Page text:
Zadie Smith and Barbara Kingsolver, both past winners, join Hilary Mantel as finalists in the Women’s Prize for Fiction.
Formerly known as the Orange Prize for Fiction, the annual award was created in 1996 and celebrates fiction by women worldwide. Its winner takes home 30,000 pounds ($45,900) and a bronze statuette called “the Bessie.”
This year’s shortlist, announced at the London Book Fair today, embraces themes as varied as global warming, multiculturalism and destiny.
In “NW” (Hamish Hamilton), Smith tells the story of four childhood friends raised in northwest London. The protagonists, now in their 30s, find their lives have diverged markedly yet the city still finds ways to bring them back together.
This is Smith’s fourth novel. Her first two were both finalists for the prize and she won with her third, “On Beauty,” in 2006.
Kingsolver took the 2010 award for “The Lacuna.” Her latest, “Flight Behavior” (Faber), opens as a restless wife and mother hikes into the Appalachian Mountains for an illicit assignation with a younger man.
She’s stopped in her tracks by what she deems a cautionary miracle -- a vision -- and turns out to be an enormous cloud of monarch butterflies, led off course by climate change.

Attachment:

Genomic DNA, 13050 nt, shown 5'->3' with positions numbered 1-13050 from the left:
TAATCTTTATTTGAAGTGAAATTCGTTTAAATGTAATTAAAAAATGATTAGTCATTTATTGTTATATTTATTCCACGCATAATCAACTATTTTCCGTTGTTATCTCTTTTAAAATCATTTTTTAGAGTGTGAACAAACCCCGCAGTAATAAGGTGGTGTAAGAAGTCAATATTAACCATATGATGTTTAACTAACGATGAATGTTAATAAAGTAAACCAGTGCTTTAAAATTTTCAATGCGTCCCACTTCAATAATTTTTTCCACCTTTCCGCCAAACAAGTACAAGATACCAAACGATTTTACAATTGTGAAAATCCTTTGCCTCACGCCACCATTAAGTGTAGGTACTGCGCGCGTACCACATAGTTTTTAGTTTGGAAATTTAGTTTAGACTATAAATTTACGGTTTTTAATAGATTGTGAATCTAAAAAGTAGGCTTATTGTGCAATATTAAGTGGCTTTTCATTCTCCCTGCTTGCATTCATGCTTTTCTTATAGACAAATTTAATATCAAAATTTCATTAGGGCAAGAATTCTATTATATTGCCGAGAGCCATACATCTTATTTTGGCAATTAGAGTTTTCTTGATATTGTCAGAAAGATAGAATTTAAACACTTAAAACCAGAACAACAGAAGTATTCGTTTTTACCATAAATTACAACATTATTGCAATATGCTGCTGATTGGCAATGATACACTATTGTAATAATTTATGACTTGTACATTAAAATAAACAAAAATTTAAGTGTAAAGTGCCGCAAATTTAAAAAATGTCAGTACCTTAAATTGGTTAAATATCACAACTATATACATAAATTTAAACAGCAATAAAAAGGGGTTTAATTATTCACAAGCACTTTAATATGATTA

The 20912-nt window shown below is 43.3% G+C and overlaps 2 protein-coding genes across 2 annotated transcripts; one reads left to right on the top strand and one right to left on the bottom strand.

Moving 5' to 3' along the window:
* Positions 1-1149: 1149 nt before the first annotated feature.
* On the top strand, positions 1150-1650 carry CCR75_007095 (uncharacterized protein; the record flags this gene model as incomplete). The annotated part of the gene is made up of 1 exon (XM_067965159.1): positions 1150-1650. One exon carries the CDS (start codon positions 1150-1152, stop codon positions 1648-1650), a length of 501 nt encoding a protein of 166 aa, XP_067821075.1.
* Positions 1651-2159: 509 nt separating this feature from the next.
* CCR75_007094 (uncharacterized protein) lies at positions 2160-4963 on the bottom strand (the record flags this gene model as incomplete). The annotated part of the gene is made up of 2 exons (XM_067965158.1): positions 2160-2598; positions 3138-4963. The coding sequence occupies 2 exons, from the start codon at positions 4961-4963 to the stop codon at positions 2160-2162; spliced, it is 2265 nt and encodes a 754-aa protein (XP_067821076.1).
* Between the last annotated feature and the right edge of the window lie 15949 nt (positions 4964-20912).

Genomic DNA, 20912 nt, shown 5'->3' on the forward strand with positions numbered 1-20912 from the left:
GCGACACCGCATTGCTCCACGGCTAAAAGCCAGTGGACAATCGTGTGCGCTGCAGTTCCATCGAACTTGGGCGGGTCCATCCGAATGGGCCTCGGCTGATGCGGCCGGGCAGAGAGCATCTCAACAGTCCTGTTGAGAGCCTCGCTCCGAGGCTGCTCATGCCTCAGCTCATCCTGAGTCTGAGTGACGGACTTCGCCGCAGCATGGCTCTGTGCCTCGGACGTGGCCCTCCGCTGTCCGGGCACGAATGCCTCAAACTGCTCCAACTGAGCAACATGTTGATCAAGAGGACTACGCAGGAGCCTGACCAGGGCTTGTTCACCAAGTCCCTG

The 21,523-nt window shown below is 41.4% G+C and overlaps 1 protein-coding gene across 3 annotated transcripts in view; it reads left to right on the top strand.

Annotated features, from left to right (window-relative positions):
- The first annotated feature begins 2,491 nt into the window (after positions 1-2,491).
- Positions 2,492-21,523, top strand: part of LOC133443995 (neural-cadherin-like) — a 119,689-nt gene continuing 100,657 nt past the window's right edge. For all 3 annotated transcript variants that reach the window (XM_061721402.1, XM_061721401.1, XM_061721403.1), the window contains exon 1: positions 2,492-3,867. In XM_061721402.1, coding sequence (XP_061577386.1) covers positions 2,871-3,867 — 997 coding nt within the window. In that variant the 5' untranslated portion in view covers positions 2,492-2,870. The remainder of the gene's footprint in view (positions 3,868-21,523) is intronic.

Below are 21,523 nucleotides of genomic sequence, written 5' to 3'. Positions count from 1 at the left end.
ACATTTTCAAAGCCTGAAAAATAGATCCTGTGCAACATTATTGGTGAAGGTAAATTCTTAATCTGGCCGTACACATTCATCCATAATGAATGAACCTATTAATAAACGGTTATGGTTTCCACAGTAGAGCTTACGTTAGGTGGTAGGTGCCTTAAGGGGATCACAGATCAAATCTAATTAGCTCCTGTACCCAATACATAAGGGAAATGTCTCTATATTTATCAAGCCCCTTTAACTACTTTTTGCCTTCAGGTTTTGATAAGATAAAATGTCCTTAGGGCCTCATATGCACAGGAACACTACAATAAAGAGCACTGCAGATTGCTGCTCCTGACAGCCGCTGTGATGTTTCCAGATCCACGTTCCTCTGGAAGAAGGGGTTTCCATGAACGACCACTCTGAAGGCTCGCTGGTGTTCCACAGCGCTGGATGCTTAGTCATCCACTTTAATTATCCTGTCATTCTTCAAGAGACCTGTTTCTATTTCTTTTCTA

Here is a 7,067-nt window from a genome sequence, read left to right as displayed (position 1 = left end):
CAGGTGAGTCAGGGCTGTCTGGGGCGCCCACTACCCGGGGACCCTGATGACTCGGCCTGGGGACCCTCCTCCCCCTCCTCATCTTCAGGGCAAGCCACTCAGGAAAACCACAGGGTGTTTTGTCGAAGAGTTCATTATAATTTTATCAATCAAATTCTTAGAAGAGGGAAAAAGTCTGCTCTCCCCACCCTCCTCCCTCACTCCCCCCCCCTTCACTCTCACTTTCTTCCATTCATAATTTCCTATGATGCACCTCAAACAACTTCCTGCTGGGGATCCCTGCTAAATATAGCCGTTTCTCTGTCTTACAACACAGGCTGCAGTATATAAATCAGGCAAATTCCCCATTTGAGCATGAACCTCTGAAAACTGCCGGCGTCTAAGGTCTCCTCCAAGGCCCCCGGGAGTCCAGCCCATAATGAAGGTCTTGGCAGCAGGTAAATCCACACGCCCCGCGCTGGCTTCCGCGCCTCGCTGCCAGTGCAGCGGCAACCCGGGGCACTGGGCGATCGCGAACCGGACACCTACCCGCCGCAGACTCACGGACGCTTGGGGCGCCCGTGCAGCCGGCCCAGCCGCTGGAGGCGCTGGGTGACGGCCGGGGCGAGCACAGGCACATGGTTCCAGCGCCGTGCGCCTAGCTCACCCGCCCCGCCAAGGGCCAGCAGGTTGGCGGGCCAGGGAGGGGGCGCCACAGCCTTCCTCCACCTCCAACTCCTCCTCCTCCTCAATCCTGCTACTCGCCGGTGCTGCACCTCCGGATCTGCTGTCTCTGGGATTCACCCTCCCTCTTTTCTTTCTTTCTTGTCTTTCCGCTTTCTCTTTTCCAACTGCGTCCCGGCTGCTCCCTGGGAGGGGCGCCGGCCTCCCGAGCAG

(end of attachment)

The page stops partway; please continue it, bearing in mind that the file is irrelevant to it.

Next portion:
In the pages that follow, she faces truths about her marriage, her community and her ambitions.
The other finalists include Mantel’s bestseller “Bring Up the Bodies” (Fourth Estate), which has already become the first novel to win both the Man Booker Prize and the Costa Book of the Year Award.
Kate Atkinson’s “Life After Life” (Doubleday), A.M. Homes’s “May We Be Forgiven” (Granta) and Maria Semple’s “Where’d You Go, Bernadette” (Weidenfeld) complete the list.
In a news release, actor Miranda Richardson, chairwoman of the judges, commended “six tremendous writers at the top of their game.” She said: “Their individual novels are flawlessly presented, they contain a heady mix of ideas and without exception take the reader on a unique and deeply satisfying journey.”
While the winner’s cash purse and trophy have always been endowed by an anonymous benefactor, last year marked the end of the prize’s long relationship with its founding sponsor, the telecommunications corporation Orange.
The winner will be revealed at a ceremony in the Royal Festival Hall at London’s Southbank Centre on June 5. An announcement confirming a new headline sponsor for 2014 and beyond will be made before then.
Previous recipients have included Madeline Miller for “The Song of Achilles,” Tea Obreht for “The Tiger’s Wife,” and Marilynne Robinson for “Home.”
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